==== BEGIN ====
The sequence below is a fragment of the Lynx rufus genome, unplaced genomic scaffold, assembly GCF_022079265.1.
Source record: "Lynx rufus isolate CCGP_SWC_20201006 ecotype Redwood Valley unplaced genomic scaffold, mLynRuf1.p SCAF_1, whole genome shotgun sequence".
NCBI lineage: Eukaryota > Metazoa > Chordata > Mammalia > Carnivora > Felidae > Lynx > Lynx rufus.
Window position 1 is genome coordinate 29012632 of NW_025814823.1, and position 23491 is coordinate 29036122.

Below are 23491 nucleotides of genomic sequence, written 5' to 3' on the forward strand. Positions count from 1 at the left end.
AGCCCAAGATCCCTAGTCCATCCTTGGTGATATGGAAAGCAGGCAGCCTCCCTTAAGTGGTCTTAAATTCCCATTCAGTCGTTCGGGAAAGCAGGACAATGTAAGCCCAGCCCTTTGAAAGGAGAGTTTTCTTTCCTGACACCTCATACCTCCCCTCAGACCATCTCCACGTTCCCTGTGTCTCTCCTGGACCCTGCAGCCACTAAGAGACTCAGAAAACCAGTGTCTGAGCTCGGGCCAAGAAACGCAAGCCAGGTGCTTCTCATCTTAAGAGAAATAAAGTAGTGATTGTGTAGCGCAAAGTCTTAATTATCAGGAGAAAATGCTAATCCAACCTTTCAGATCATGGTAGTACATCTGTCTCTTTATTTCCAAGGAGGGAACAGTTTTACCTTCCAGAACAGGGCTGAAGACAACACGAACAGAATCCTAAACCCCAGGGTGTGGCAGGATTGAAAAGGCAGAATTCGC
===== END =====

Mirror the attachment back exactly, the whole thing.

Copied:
The sequence below is a fragment of the Lynx rufus genome, unplaced genomic scaffold, assembly GCF_022079265.1.
Source record: "Lynx rufus isolate CCGP_SWC_20201006 ecotype Redwood Valley unplaced genomic scaffold, mLynRuf1.p SCAF_1, whole genome shotgun sequence".
NCBI lineage: Eukaryota > Metazoa > Chordata > Mammalia > Carnivora > Felidae > Lynx > Lynx rufus.
Window position 1 is genome coordinate 29012632 of NW_025814823.1, and position 23491 is coordinate 29036122.

Below are 23491 nucleotides of genomic sequence, written 5' to 3' on the forward strand. Positions count from 1 at the left end.
AGCCCAAGATCCCTAGTCCATCCTTGGTGATATGGAAAGCAGGCAGCCTCCCTTAAGTGGTCTTAAATTCCCATTCAGTCGTTCGGGAAAGCAGGACAATGTAAGCCCAGCCCTTTGAAAGGAGAGTTTTCTTTCCTGACACCTCATACCTCCCCTCAGACCATCTCCACGTTCCCTGTGTCTCTCCTGGACCCTGCAGCCACTAAGAGACTCAGAAAACCAGTGTCTGAGCTCGGGCCAAGAAACGCAAGCCAGGTGCTTCTCATCTTAAGAGAAATAAAGTAGTGATTGTGTAGCGCAAAGTCTTAATTATCAGGAGAAAATGCTAATCCAACCTTTCAGATCATGGTAGTACATCTGTCTCTTTATTTCCAAGGAGGGAACAGTTTTACCTTCCAGAACAGGGCTGAAGACAACACGAACAGAATCCTAAACCCCAGGGTGTGGCAGGATTGAAAAGGCAGAATTCGC